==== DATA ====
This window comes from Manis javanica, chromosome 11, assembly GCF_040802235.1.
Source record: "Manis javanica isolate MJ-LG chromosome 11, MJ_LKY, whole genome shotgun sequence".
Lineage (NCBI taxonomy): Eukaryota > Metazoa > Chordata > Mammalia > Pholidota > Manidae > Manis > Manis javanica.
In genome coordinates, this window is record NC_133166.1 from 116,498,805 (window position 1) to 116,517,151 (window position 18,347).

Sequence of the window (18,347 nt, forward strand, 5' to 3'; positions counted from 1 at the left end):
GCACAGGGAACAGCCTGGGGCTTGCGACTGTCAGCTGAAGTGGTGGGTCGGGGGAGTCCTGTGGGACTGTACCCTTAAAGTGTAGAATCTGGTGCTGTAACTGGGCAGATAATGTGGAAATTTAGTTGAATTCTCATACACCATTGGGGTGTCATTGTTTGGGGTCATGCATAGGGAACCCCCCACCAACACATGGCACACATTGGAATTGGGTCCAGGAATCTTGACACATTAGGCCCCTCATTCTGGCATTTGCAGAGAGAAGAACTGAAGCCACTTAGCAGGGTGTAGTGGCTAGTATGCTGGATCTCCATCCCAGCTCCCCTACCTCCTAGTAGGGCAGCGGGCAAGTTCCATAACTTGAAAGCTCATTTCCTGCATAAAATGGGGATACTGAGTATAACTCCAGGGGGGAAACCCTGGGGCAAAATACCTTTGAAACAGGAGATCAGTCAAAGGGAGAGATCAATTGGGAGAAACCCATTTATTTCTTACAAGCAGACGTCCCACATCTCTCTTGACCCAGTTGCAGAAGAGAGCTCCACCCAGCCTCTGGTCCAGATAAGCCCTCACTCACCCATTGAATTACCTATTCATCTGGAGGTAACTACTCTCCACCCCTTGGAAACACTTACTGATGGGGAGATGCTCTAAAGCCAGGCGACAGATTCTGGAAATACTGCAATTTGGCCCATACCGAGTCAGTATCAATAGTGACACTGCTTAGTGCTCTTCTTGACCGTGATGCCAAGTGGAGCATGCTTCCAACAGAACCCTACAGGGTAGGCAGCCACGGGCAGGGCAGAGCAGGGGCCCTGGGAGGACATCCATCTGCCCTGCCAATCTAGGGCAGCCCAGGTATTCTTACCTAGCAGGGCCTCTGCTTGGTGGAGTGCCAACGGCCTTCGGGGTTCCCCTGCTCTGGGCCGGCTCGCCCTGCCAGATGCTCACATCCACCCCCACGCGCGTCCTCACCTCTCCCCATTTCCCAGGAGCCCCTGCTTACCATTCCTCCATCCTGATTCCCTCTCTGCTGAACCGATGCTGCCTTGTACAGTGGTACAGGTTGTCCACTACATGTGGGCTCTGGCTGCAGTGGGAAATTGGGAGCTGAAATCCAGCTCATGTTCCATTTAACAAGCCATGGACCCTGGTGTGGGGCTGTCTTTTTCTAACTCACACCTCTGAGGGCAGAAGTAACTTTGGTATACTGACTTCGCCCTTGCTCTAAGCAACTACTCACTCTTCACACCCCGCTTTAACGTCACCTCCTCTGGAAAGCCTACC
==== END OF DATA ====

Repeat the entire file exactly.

This window comes from Manis javanica, chromosome 11, assembly GCF_040802235.1.
Source record: "Manis javanica isolate MJ-LG chromosome 11, MJ_LKY, whole genome shotgun sequence".
Lineage (NCBI taxonomy): Eukaryota > Metazoa > Chordata > Mammalia > Pholidota > Manidae > Manis > Manis javanica.
In genome coordinates, this window is record NC_133166.1 from 116,498,805 (window position 1) to 116,517,151 (window position 18,347).

Sequence of the window (18,347 nt, forward strand, 5' to 3'; positions counted from 1 at the left end):
GCACAGGGAACAGCCTGGGGCTTGCGACTGTCAGCTGAAGTGGTGGGTCGGGGGAGTCCTGTGGGACTGTACCCTTAAAGTGTAGAATCTGGTGCTGTAACTGGGCAGATAATGTGGAAATTTAGTTGAATTCTCATACACCATTGGGGTGTCATTGTTTGGGGTCATGCATAGGGAACCCCCCACCAACACATGGCACACATTGGAATTGGGTCCAGGAATCTTGACACATTAGGCCCCTCATTCTGGCATTTGCAGAGAGAAGAACTGAAGCCACTTAGCAGGGTGTAGTGGCTAGTATGCTGGATCTCCATCCCAGCTCCCCTACCTCCTAGTAGGGCAGCGGGCAAGTTCCATAACTTGAAAGCTCATTTCCTGCATAAAATGGGGATACTGAGTATAACTCCAGGGGGGAAACCCTGGGGCAAAATACCTTTGAAACAGGAGATCAGTCAAAGGGAGAGATCAATTGGGAGAAACCCATTTATTTCTTACAAGCAGACGTCCCACATCTCTCTTGACCCAGTTGCAGAAGAGAGCTCCACCCAGCCTCTGGTCCAGATAAGCCCTCACTCACCCATTGAATTACCTATTCATCTGGAGGTAACTACTCTCCACCCCTTGGAAACACTTACTGATGGGGAGATGCTCTAAAGCCAGGCGACAGATTCTGGAAATACTGCAATTTGGCCCATACCGAGTCAGTATCAATAGTGACACTGCTTAGTGCTCTTCTTGACCGTGATGCCAAGTGGAGCATGCTTCCAACAGAACCCTACAGGGTAGGCAGCCACGGGCAGGGCAGAGCAGGGGCCCTGGGAGGACATCCATCTGCCCTGCCAATCTAGGGCAGCCCAGGTATTCTTACCTAGCAGGGCCTCTGCTTGGTGGAGTGCCAACGGCCTTCGGGGTTCCCCTGCTCTGGGCCGGCTCGCCCTGCCAGATGCTCACATCCACCCCCACGCGCGTCCTCACCTCTCCCCATTTCCCAGGAGCCCCTGCTTACCATTCCTCCATCCTGATTCCCTCTCTGCTGAACCGATGCTGCCTTGTACAGTGGTACAGGTTGTCCACTACATGTGGGCTCTGGCTGCAGTGGGAAATTGGGAGCTGAAATCCAGCTCATGTTCCATTTAACAAGCCATGGACCCTGGTGTGGGGCTGTCTTTTTCTAACTCACACCTCTGAGGGCAGAAGTAACTTTGGTATACTGACTTCGCCCTTGCTCTAAGCAACTACTCACTCTTCACACCCCGCTTTAACGTCACCTCCTCTGGAAAGCCTACC